|Basic InformationAdolescent Parenting IntroductionHealthy Teens: Food, Eating & Nutrition During AdolescenceHealthy Teens: Exercise and SportsHealthy Teens: SleepParenting Teens: Clothing Clashes, Housing Decisions, & Financial ManagementParenting Teens: Skincare, Cosmetics, Tattoos, & Piercings Caring for Teens: Healthcare for Teens and Young AdultsParenting Teens: Discipline, Love, Rules & ExpectationsA Parentís Guide to Protecting Teensí Health and SafetyAdolescent Parenting Summary & ConclusionAdolescent Parenting: References & ResourcesLatest News|6 Out of 7 Teens Slip Up on Contact Lens Guidelines: CDCFatal Opioid ODs on the Rise Among U.S. TeensFDA Will Target E-Cigs in Health Campaign for YouthTeen Drivers Take More Chances as Senior Year BeginsU.S. Adolescents Exhibit Little Change in Hearing LossACOG Issues Guidelines for Teen Contraception CounselingBinge Drinking Rates Dropping on College CampusesObesity in Teen Years Tied to Colon Cancer Risk in AdulthoodTeens Keep Building Bone After They Stop Growing: StudyParents, Get Your Teens Their Vaccines!Health Tip: Parenting a College FreshmanConcussion Can Increase Risk of Abnormal Menstrual PatternsCDC: Teen Birth Rates, Overall Birth Rates Continue to DropMany U.S. Teens Still Denied 'Morning After' Pill at PharmaciesConcussion in High School Doesn't Boost Depression Risk: StudyE-Cigarettes Lead to 'Real' Smoking by Teens: ReviewGuidance Issued for Ob-Gyns on Mental Health Disorders in TeensFewer U.S. Kids Binge DrinkingRegular Sleep Makes for Happier College StudentsMost U.S. Teens Aren't 'Doing It'Medications Underutilized for Treating Youth Opioid AbuseDepression Inversely Linked to Body Composition in TeensPCSK9 Increased in Females, Youth With Type 1 DiabetesOpioid Abuse Jumps 6-Fold for U.S. Youth, Too Few Get Treated: StudyAre U.S. Teens Now as Inactive as 60-Year-Olds?Many Young Americans Using Snuff, Chewing TobaccoFirst Decline Seen in 'Vaping' Among U.S. Teens: CDCFactors Predictive of Parental Intent to Vaccinate Against HPVHealth Tip: Teach Teens About Dangerous Driving HabitsTeens With ADHD Face a Higher Crash RiskPoor Sleep Habits = Poor GradesBoys More Likely to Hide a Concussion Than GirlsHealth Tip: Graduating Teens, Take Care of Your HealthOverweight Kids Pay a Heavy Social PriceTeen Boys Treated for Assault Often Want Mental Health Care, TooWhy Teen Mental Ability Surges While Brain ShrinksElite High Schools Breed Higher Risk of Addiction: StudyNew Teen Drivers Face Triple the Risk of a Fatal CrashEvidence Lacking for Adolescent Idiopathic Scoliosis ScreeningMany Teens Ride With Impaired DriversHow to Prepare Your Teen for That First Ob-Gyn VisitU.S. Teen Births Hit Historic Low: CDCTeasing Teens About Weight May Do Lasting HarmTrends in Teen Binge Drinking Still Raise ConcernsFewer U.S. Teens Are Boozing It UpFewer U.S. High School Students Drink, CDC FindsEarly Puberty in Girls May Be Risk Factor for Physical, Sexual AbuseHealth Tip: Teach Teens About Sun SafetyIs Early Puberty in Girls a Risk Factor for Dating Abuse?Bullied in 5th Grade, Prone to Drug Abuse by High SchoolQuestions and AnswersVideosLinksBook Reviews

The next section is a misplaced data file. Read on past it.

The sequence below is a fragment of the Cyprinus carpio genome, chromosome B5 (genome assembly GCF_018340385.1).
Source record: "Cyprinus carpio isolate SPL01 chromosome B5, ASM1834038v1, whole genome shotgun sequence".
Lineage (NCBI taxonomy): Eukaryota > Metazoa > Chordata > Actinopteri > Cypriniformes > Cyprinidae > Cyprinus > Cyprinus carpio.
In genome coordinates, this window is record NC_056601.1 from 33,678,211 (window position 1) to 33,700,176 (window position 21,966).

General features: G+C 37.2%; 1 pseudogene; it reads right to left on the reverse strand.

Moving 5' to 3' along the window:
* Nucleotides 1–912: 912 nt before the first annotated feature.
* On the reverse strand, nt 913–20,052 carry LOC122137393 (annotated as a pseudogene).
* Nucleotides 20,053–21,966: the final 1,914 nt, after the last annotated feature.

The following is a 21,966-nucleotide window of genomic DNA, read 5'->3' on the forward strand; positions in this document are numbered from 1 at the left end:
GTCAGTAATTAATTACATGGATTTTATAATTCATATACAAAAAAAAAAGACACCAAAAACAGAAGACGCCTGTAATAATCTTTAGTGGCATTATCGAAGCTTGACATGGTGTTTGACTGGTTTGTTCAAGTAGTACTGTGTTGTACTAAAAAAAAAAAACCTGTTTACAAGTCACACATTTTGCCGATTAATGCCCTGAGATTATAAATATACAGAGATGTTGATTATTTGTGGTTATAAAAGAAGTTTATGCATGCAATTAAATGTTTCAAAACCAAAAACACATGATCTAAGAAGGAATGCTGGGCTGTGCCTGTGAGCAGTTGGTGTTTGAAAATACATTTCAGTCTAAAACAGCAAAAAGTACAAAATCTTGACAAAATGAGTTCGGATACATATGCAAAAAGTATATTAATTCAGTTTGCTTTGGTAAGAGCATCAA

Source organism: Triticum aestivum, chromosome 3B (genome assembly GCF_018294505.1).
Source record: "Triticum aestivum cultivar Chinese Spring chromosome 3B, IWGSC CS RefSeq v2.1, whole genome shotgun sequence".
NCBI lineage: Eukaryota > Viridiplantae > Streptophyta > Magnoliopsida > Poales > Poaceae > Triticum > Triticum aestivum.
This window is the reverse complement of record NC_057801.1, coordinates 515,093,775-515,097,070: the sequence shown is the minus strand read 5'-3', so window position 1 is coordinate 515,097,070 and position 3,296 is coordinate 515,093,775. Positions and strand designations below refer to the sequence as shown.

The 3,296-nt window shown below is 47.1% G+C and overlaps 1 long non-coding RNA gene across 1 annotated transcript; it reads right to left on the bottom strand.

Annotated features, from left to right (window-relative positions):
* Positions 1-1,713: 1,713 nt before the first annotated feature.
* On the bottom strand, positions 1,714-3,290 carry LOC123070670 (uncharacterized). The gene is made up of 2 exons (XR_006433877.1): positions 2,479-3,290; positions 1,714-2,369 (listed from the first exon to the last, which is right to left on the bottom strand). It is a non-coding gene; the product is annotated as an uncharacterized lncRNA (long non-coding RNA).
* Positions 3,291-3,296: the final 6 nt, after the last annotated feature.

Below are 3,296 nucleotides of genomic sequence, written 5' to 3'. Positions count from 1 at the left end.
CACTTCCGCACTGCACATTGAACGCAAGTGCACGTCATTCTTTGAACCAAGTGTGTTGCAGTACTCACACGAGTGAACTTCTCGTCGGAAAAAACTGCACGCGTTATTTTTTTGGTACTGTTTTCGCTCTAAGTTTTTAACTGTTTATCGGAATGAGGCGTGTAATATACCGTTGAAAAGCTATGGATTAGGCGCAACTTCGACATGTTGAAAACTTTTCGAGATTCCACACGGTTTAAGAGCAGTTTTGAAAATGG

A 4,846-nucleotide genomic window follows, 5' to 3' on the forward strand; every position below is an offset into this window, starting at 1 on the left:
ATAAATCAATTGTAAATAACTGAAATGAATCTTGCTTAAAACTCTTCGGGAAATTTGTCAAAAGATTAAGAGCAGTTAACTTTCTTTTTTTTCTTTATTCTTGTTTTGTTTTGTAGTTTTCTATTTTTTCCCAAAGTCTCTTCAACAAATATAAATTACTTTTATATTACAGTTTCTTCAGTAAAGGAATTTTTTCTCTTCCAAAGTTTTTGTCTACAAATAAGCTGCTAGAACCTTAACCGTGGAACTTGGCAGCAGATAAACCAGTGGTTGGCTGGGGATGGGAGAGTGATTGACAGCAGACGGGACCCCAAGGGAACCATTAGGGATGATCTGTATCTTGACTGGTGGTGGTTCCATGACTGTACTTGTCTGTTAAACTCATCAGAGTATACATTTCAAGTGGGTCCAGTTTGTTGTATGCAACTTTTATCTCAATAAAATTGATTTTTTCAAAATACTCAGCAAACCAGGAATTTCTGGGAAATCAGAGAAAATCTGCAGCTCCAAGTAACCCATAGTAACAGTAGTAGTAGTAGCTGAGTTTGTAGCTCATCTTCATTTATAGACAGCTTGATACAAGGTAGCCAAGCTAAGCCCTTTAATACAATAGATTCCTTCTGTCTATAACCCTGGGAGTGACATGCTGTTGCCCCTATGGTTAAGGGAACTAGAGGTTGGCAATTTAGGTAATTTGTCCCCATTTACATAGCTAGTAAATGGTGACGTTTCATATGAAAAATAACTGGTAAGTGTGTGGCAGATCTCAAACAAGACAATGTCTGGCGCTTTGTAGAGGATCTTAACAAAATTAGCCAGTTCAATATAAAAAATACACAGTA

Evidence Lacking for Adolescent Idiopathic Scoliosis Screening
Updated: May 30th 2017
TUESDAY, May 30, 2017 (HealthDay News) -- The U.S. Preventive Services Task Force (USPSTF) has concluded that there is currently insufficient evidence to assess the benefits and harms of screening for adolescent idiopathic scoliosis (AIS) in children and adolescents ages 10 to 18 who don't have any signs or symptoms. These findings form the basis of a draft recommendation statement published online May 30 by the USPSTF.
Researchers from the USPSTF reviewed the evidence to update the 2004 recommendation on screening for AIS for asymptomatic children and adolescents ages 10 to 18 years.
The researchers reviewed data from seven studies on screening accuracy, seven studies on the effectiveness of treatment, one study on the harms of treatment, and two studies on long-term outcomes. There were no studies that met inclusion criteria on the effect of screening on long-term health outcomes or the harms of screening. Based on the findings, the USPSTF concluded that the current evidence is inadequate to assess the balance of benefits and harms of screening. These findings form the basis of a draft recommendation statement, which will be posted for public comment from May 30 to June 26.
"This I statement is a call for more research to address the uncertainty in evidence about screening," John W. Epling Jr., M.D., said in a statement. "In the meantime, primary care clinicians should use their clinical judgement when deciding which patients to screen."
Draft Recommendation Statement
Comment on Recommendation Statement
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